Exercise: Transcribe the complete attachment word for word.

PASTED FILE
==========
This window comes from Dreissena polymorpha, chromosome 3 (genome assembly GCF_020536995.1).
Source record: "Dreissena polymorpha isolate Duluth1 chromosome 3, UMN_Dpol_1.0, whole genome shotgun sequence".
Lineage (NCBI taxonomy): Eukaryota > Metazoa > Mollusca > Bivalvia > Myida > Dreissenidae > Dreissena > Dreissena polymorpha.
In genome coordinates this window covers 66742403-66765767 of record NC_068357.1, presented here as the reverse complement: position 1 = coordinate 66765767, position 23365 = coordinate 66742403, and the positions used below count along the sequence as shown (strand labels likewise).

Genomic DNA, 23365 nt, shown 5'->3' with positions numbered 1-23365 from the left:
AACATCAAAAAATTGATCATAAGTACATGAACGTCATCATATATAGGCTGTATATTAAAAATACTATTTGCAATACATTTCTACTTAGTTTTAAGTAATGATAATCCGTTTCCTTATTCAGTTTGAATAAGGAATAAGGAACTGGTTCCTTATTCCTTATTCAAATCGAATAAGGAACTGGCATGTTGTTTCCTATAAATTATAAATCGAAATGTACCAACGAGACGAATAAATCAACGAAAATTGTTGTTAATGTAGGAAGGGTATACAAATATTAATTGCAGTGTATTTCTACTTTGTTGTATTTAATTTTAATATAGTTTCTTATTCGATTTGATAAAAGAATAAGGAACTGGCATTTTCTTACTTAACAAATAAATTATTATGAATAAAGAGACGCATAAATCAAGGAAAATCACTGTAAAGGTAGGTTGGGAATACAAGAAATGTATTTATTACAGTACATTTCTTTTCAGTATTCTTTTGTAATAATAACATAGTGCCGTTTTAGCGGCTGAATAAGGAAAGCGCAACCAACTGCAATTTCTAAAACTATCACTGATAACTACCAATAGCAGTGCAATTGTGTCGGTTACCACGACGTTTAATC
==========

This window comes from Dreissena polymorpha, chromosome 3 (genome assembly GCF_020536995.1).
Source record: "Dreissena polymorpha isolate Duluth1 chromosome 3, UMN_Dpol_1.0, whole genome shotgun sequence".
Lineage (NCBI taxonomy): Eukaryota > Metazoa > Mollusca > Bivalvia > Myida > Dreissenidae > Dreissena > Dreissena polymorpha.
In genome coordinates this window covers 66742403-66765767 of record NC_068357.1, presented here as the reverse complement: position 1 = coordinate 66765767, position 23365 = coordinate 66742403, and the positions used below count along the sequence as shown (strand labels likewise).

Genomic DNA, 23365 nt, shown 5'->3' with positions numbered 1-23365 from the left:
AACATCAAAAAATTGATCATAAGTACATGAACGTCATCATATATAGGCTGTATATTAAAAATACTATTTGCAATACATTTCTACTTAGTTTTAAGTAATGATAATCCGTTTCCTTATTCAGTTTGAATAAGGAATAAGGAACTGGTTCCTTATTCCTTATTCAAATCGAATAAGGAACTGGCATGTTGTTTCCTATAAATTATAAATCGAAATGTACCAACGAGACGAATAAATCAACGAAAATTGTTGTTAATGTAGGAAGGGTATACAAATATTAATTGCAGTGTATTTCTACTTTGTTGTATTTAATTTTAATATAGTTTCTTATTCGATTTGATAAAAGAATAAGGAACTGGCATTTTCTTACTTAACAAATAAATTATTATGAATAAAGAGACGCATAAATCAAGGAAAATCACTGTAAAGGTAGGTTGGGAATACAAGAAATGTATTTATTACAGTACATTTCTTTTCAGTATTCTTTTGTAATAATAACATAGTGCCGTTTTAGCGGCTGAATAAGGAAAGCGCAACCAACTGCAATTTCTAAAACTATCACTGATAACTACCAATAGCAGTGCAATTGTGTCGGTTACCACGACGTTTAATC